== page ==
No matter what type of room you're creating, the orientation of it on your property is a major consideration. For example, a south-facing room is ideal for optimizing the beauty of natural light and great in the winter, but you'll need to find solutions for keeping the space from becoming uncomfortable on a hot, sunny summer day. For a more "finished" sunroom, this might require a cooling and ventilating solution more sophisticated than a ceiling fan. Energy-efficient windows, ductless heating and cooling systems, and certain building materials and construction techniques can all be combined to help even out temperatures and make all-season rooms comfortable year-round.

Ideas for “Season-Spanning” Spaces

Porches: A screened porch is a great three-season option. Add sliding glass doors along with the screens and you gain a fourth season when you can enjoy the view in comfort. When you want to feel the breezes but not the bugs, open the doors but close the screens. If it's too hot, too cold or it's raining, close the doors and you are surrounded by your view but protected by glass. Windows such as NanaWall panels withstand high winds and seal out driving rain, sleet and snow, yet fold open to almost completely eliminate the wall between you and the outdoors.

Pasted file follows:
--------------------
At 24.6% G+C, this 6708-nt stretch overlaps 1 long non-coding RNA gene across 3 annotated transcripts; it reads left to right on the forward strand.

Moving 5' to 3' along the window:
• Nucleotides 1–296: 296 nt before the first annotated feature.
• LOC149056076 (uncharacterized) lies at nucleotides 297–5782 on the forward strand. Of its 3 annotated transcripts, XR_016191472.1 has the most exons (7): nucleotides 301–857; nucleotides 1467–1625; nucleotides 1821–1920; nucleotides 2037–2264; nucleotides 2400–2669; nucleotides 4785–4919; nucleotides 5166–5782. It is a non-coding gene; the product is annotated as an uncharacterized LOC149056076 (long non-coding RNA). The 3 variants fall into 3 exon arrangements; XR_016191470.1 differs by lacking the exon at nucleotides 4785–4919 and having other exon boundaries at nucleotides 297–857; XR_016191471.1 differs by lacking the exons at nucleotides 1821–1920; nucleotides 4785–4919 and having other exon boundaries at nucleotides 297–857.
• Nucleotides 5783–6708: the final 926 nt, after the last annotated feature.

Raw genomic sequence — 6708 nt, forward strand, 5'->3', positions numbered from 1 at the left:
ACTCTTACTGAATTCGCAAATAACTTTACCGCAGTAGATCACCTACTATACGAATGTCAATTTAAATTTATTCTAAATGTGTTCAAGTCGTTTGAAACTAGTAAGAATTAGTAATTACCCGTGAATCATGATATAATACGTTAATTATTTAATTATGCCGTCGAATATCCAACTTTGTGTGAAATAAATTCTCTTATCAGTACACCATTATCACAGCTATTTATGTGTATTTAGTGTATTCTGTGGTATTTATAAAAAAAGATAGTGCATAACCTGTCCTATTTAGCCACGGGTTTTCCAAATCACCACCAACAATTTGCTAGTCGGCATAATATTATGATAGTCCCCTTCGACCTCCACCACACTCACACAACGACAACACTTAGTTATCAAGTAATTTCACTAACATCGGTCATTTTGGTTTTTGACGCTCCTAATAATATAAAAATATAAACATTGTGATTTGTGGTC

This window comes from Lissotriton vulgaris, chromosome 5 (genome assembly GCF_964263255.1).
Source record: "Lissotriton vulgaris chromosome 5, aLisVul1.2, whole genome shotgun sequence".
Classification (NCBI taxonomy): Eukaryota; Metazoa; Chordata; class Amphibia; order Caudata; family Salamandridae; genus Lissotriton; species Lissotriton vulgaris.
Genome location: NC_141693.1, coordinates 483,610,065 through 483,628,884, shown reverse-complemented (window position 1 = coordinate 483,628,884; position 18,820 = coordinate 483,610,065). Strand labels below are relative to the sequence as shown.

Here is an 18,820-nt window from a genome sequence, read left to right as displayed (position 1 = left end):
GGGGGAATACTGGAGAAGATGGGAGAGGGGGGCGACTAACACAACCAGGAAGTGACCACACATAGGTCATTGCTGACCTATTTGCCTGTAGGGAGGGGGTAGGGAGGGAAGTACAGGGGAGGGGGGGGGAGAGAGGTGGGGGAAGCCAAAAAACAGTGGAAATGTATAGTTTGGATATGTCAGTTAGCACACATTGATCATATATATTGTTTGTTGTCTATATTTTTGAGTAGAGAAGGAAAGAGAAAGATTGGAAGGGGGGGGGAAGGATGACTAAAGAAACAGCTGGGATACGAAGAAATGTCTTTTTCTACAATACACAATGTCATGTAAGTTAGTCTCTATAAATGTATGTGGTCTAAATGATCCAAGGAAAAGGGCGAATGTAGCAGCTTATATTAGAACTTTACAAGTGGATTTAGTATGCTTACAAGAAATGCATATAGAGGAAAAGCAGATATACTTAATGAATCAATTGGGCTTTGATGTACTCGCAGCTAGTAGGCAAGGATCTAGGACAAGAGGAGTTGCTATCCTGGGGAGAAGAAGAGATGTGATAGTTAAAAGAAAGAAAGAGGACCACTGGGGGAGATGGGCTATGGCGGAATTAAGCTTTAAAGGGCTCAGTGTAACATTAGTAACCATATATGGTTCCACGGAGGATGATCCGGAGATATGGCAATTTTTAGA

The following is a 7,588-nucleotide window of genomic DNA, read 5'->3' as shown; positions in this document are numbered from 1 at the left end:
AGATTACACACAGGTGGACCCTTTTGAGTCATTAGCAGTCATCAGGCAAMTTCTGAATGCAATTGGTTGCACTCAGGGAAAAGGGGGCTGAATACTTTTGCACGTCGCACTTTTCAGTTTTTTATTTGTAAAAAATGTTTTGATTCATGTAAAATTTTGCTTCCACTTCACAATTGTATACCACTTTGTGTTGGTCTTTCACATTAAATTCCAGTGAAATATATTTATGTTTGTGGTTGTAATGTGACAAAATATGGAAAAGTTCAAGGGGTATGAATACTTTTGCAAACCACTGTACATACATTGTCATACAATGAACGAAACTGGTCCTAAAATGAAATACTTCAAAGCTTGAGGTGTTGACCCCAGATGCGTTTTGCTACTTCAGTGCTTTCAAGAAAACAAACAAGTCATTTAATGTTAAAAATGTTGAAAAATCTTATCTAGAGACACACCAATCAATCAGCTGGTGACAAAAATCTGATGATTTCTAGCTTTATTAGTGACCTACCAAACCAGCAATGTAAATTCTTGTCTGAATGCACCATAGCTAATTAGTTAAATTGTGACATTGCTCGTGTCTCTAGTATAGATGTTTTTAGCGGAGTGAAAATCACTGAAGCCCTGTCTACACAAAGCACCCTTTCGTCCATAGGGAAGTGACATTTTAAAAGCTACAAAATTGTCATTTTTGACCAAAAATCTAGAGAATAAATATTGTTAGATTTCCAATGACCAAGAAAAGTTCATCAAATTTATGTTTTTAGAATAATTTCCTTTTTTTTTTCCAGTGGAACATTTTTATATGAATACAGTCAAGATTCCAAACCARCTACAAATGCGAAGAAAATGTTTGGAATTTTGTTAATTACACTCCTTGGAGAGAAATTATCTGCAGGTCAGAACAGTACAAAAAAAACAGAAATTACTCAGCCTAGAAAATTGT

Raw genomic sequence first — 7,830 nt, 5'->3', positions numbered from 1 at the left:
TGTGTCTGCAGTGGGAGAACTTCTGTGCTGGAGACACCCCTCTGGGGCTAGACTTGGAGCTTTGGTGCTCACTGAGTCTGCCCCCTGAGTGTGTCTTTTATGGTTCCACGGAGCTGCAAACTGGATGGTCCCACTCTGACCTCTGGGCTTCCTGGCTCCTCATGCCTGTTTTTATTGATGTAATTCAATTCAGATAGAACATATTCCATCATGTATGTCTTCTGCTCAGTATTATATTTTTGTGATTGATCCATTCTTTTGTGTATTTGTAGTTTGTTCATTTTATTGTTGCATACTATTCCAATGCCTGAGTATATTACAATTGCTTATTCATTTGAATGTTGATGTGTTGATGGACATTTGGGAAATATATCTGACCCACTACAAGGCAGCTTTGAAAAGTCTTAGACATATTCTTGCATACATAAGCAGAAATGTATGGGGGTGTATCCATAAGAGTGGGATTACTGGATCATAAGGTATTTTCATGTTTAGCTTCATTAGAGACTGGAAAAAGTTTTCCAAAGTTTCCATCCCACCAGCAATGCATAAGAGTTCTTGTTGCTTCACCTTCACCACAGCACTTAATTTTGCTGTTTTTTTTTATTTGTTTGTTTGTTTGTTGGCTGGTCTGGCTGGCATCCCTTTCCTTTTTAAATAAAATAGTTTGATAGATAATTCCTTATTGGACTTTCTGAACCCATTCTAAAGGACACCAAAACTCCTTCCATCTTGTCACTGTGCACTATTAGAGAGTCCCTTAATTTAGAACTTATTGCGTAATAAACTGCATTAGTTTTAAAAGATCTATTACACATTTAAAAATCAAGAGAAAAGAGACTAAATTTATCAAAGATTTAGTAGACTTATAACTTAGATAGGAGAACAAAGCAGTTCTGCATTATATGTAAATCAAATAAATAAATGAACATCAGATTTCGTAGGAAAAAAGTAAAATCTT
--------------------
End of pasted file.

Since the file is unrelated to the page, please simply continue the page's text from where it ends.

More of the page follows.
When planning the porch, note that the wider the porch, the easier it will be to create inviting furniture groupings that bring friends and family together. Pay attention to the visual value of details such as the moldings, panels and pilasters. Add height and architectural interest with features such as a vaulted ceiling and exposed beams. Creative lighting is valuable for illuminating the space at night without an over-exposed "fish bowl" feeling. To add a porch without robbing interior rooms of light, consider adding skylights to the porch roof.